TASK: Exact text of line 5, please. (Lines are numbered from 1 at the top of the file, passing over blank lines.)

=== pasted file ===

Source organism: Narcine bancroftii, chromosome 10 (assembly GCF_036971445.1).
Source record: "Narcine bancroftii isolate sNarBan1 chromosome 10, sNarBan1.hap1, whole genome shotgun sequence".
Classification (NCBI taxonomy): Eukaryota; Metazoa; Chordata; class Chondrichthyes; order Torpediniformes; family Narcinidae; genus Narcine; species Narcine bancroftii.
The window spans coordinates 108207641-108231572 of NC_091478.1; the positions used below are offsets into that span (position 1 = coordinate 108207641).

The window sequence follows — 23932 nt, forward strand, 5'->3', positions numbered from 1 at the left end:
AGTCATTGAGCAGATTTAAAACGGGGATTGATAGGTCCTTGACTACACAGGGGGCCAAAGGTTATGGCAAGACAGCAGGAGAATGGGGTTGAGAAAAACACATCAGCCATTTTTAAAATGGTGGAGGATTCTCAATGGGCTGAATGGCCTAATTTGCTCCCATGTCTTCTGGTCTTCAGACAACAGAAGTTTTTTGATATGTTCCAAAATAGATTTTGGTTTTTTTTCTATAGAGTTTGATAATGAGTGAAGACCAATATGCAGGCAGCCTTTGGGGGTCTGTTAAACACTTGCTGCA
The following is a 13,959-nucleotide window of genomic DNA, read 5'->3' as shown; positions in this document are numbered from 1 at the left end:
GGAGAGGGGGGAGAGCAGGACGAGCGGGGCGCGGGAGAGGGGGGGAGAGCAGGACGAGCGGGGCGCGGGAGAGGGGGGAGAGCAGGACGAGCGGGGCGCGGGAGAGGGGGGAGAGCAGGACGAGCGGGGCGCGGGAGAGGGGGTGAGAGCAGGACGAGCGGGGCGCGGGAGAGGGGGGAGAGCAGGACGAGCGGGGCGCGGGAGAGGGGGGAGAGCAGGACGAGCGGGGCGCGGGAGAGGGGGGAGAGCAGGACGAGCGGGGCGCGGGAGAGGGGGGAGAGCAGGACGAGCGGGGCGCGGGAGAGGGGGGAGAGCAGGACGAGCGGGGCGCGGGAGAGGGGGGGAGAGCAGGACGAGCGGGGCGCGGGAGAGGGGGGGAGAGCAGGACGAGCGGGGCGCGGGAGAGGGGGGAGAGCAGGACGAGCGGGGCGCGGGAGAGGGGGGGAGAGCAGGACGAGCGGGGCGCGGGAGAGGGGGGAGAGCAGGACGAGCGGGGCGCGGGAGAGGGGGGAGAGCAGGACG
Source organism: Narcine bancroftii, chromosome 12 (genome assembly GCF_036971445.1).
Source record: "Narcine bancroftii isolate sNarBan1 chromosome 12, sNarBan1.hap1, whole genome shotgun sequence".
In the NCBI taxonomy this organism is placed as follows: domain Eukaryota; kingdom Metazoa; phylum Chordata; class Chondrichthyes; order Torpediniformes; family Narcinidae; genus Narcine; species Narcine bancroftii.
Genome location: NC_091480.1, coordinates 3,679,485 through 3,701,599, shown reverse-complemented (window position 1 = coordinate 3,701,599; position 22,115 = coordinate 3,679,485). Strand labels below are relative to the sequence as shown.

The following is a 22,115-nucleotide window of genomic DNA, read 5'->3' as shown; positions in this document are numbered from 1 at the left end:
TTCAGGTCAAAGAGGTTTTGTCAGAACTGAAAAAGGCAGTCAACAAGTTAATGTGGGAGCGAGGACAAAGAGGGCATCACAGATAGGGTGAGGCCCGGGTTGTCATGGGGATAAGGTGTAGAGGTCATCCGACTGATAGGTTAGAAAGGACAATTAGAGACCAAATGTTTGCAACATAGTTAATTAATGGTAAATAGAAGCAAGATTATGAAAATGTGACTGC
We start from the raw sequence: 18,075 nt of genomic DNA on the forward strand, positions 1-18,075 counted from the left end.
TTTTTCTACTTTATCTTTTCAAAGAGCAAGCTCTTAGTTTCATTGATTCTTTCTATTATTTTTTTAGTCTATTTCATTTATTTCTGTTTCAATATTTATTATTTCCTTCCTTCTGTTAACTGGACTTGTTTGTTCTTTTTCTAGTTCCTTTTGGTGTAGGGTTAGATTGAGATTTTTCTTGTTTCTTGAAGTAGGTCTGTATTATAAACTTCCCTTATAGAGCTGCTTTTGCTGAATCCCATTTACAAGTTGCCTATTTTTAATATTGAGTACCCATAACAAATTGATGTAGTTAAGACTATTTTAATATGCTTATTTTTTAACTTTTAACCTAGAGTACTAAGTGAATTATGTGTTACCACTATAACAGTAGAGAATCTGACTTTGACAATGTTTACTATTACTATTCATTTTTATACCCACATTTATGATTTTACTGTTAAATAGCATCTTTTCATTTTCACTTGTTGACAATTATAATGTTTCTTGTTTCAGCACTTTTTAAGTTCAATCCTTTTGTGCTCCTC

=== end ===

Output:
The window sequence follows — 23932 nt, forward strand, 5'->3', positions numbered from 1 at the left end: